|Bas de Baar|
It's the end of the year. It's a great time for looking ahead, getting reflective, smoking a pipe and sitting by the fireplace as an armchair philosopher. This year I often asked myself what the future of project management will look like. So pull up a chair with me, let's get wild on some heavy stereotyping, and let me tell you why the future PMs are not white males wearing suits, but more likely women working and living in a medina.
My neighbor, who just happens to be a woman, does it every morning, again and again; within an hour after she gets up, she delivers her children right on the doorstep of the school, and she gets to her own job on time. Regardless of the weather. Regardless the mood of her kids. Every school day of every year. My wife is an excellent cook. But the most important cooking skill is her ability to get every part of meal ready at the same time. Everything is served at once, and nothing raw; potatoes, vegetables and the meat. Hot and ready.
When it rains I am running half an hour late. Always. Automatically. When I am serving a meal that consists of more than one component, half of the dish will be cold and raw. Guaranteed. For my neighbor, dumping the kids at school is easy: signed, sealed, and delivered within the hour. For me, it would end up a logistical nightmare. I guess experience improves your skills.
And despite all this I manage to finish projects successfully. Projects that consist of a zillion moving parts. I must have some organizational skills in my body. And I am surely using my years of experience in this area. But is it my "technical" knowledge that helps me out in managing my software projects, or are my project management skills making the difference? It is my technical know-how that helps me to communicate effectively with developers and customers. It is my knowledge of technical issues that assists me to determine if someone is pulling my leg within a project. It is my technical knowledge that makes my social skills more effective. Or is it the IT knowledge that is compensating for my lack of social and communication skills?
The suits are starting to work up a sweat. The ties are getting a little tight. Yes guys, this article is getting a twist towards that subject: women are better equipped to be project managers than men.
Project organizations are getting more and more distributed over our globe, team members are becoming more mobile. The project manager will have to deal with an increasingly multi-cultural, global and mobile environment, in which the employees are working on more fragmented tasks. The developer in India, the customer in the United States, the user in Germany and the support people in Ireland. One is dedicated to the project, another is only working part time on the job. One is glued to his desk and another is running eternally from one part of the country to another part. Sorry to tell y'all, but this is the environment in which the old "command and control" is not going to cut it. You are now going to rely on your organizational skills, your "soft" skills, your incredible multi-tasking abilities. The trick of compensating with technical domain knowledge and getting your advantage from this is almost becoming worthless in the virtual project world I just described.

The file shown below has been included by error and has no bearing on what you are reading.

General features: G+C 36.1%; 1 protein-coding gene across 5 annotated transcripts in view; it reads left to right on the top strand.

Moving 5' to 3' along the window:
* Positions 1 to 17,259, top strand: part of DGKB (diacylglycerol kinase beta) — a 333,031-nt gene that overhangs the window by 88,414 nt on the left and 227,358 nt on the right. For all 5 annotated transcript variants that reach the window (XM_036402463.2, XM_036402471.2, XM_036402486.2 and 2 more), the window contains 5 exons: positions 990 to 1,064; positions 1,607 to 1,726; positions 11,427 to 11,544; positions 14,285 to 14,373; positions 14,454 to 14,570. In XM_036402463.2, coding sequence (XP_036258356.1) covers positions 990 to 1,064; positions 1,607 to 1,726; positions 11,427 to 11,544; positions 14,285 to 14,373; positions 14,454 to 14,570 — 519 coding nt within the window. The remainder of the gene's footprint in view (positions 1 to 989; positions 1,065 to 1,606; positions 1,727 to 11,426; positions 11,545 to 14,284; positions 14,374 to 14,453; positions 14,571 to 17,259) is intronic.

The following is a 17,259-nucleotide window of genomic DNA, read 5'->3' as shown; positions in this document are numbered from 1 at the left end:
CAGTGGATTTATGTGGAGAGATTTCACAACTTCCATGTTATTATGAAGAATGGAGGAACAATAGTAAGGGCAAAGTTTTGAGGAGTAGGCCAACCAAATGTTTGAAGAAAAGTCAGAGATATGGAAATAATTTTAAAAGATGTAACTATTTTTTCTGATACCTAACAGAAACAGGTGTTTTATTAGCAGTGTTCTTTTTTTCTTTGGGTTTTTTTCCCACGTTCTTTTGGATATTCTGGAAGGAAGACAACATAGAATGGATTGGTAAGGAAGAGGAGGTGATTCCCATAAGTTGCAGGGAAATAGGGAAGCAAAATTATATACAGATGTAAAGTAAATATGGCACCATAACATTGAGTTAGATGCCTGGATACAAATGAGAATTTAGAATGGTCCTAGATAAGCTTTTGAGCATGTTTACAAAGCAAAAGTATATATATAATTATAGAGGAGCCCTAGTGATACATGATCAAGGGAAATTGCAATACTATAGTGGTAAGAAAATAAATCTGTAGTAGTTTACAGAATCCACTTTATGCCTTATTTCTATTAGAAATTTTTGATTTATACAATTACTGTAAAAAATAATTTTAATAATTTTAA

So, women are going to take the lead within project management? You bet! Multi-tasking, social and communication skills are natural properties for the ladies; no trick, no profession, just natural. Tom Peters, the famous management guru, has been getting all excited about it for years. He even wants to assign a degree to women: MnML/WR: Master of non-Masculine Leadership/Women Rule. He quotes Moe Grzelakowski, author of Mother Leads Best: 50 Women Who Are Changing the Way Organizations Define Leadership: "Now and in the future, the teams led by the most moms win...The New Model still mandates that they have 'leadership DNA', but it also embraces a kinder, gentler, more confident version of the old model; a Big Heart and a Strong Character are now as important as being a 'strong person."
In combination with the globalization and outsourcing trends of the last couple of years I think we should keep an eye on the Arabic and Asian women, in relation to the subject of who holds the future of project management. During my trip through Morocco earlier this year I was astonished by the amount of young women running Internet cafes from within the old cities, the medinas. They run the cafès, commercially and technically -- dozens of women are maintaining contact throughout the virtual world. They have the time, they have the skills and they are "cost effective" from a Western point of view. Mark my words: projects in the near future are going to be lead from Arabic and Asian countries, heck maybe even from Latin America. And by women. Project management directly from the medina. Their male counterparts may have the same price tag, but the women have a less hierarchical style that makes them more adaptable to Western cultures.
About the author: Bas de Baar knows all about the wacky world of project management. He is a project manager in the publishing industry and is editor of a popular Web site devoted to project management, www.SoftwareProjects.org. His venerated instructional book on sudden project management, Surprise! Now You're a Software Project Manager was published in September 2006 and is based on real-life experience.